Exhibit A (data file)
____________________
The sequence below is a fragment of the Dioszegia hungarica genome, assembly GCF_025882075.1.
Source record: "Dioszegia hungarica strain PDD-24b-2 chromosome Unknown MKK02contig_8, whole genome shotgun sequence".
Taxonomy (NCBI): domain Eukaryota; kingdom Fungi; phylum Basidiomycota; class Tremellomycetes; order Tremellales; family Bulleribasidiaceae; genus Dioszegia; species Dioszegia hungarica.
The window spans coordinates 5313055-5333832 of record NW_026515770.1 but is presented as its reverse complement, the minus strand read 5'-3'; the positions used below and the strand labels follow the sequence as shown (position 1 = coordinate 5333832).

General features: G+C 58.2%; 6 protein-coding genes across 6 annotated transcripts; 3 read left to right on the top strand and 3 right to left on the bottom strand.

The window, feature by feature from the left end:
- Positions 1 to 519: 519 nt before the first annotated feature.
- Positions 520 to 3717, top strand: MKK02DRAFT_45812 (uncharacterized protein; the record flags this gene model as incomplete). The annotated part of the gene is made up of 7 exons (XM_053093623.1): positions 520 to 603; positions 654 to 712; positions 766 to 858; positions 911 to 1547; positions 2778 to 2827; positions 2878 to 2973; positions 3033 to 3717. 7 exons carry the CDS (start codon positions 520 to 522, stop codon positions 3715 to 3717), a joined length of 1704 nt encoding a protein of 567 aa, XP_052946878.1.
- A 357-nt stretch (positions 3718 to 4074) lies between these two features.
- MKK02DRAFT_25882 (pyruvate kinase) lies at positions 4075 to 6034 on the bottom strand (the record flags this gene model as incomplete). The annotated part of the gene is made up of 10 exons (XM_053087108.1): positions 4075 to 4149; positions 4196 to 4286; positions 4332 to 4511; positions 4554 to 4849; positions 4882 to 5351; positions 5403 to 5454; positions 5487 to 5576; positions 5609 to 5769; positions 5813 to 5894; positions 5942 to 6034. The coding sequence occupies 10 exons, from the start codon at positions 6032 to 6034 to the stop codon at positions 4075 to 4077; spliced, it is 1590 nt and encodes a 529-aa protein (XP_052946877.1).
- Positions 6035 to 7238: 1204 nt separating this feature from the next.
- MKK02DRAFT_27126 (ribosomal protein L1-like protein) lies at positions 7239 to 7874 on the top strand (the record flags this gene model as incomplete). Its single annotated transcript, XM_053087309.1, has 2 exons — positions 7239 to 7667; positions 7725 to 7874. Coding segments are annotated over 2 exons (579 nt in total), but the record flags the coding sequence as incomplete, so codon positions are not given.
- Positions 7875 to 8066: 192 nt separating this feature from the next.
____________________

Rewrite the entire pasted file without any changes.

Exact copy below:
The sequence below is a fragment of the Dioszegia hungarica genome, assembly GCF_025882075.1.
Source record: "Dioszegia hungarica strain PDD-24b-2 chromosome Unknown MKK02contig_8, whole genome shotgun sequence".
Taxonomy (NCBI): domain Eukaryota; kingdom Fungi; phylum Basidiomycota; class Tremellomycetes; order Tremellales; family Bulleribasidiaceae; genus Dioszegia; species Dioszegia hungarica.
The window spans coordinates 5313055-5333832 of record NW_026515770.1 but is presented as its reverse complement, the minus strand read 5'-3'; the positions used below and the strand labels follow the sequence as shown (position 1 = coordinate 5333832).

General features: G+C 58.2%; 6 protein-coding genes across 6 annotated transcripts; 3 read left to right on the top strand and 3 right to left on the bottom strand.

The window, feature by feature from the left end:
- Positions 1 to 519: 519 nt before the first annotated feature.
- Positions 520 to 3717, top strand: MKK02DRAFT_45812 (uncharacterized protein; the record flags this gene model as incomplete). The annotated part of the gene is made up of 7 exons (XM_053093623.1): positions 520 to 603; positions 654 to 712; positions 766 to 858; positions 911 to 1547; positions 2778 to 2827; positions 2878 to 2973; positions 3033 to 3717. 7 exons carry the CDS (start codon positions 520 to 522, stop codon positions 3715 to 3717), a joined length of 1704 nt encoding a protein of 567 aa, XP_052946878.1.
- A 357-nt stretch (positions 3718 to 4074) lies between these two features.
- MKK02DRAFT_25882 (pyruvate kinase) lies at positions 4075 to 6034 on the bottom strand (the record flags this gene model as incomplete). The annotated part of the gene is made up of 10 exons (XM_053087108.1): positions 4075 to 4149; positions 4196 to 4286; positions 4332 to 4511; positions 4554 to 4849; positions 4882 to 5351; positions 5403 to 5454; positions 5487 to 5576; positions 5609 to 5769; positions 5813 to 5894; positions 5942 to 6034. The coding sequence occupies 10 exons, from the start codon at positions 6032 to 6034 to the stop codon at positions 4075 to 4077; spliced, it is 1590 nt and encodes a 529-aa protein (XP_052946877.1).
- Positions 6035 to 7238: 1204 nt separating this feature from the next.
- MKK02DRAFT_27126 (ribosomal protein L1-like protein) lies at positions 7239 to 7874 on the top strand (the record flags this gene model as incomplete). Its single annotated transcript, XM_053087309.1, has 2 exons — positions 7239 to 7667; positions 7725 to 7874. Coding segments are annotated over 2 exons (579 nt in total), but the record flags the coding sequence as incomplete, so codon positions are not given.
- Positions 7875 to 8066: 192 nt separating this feature from the next.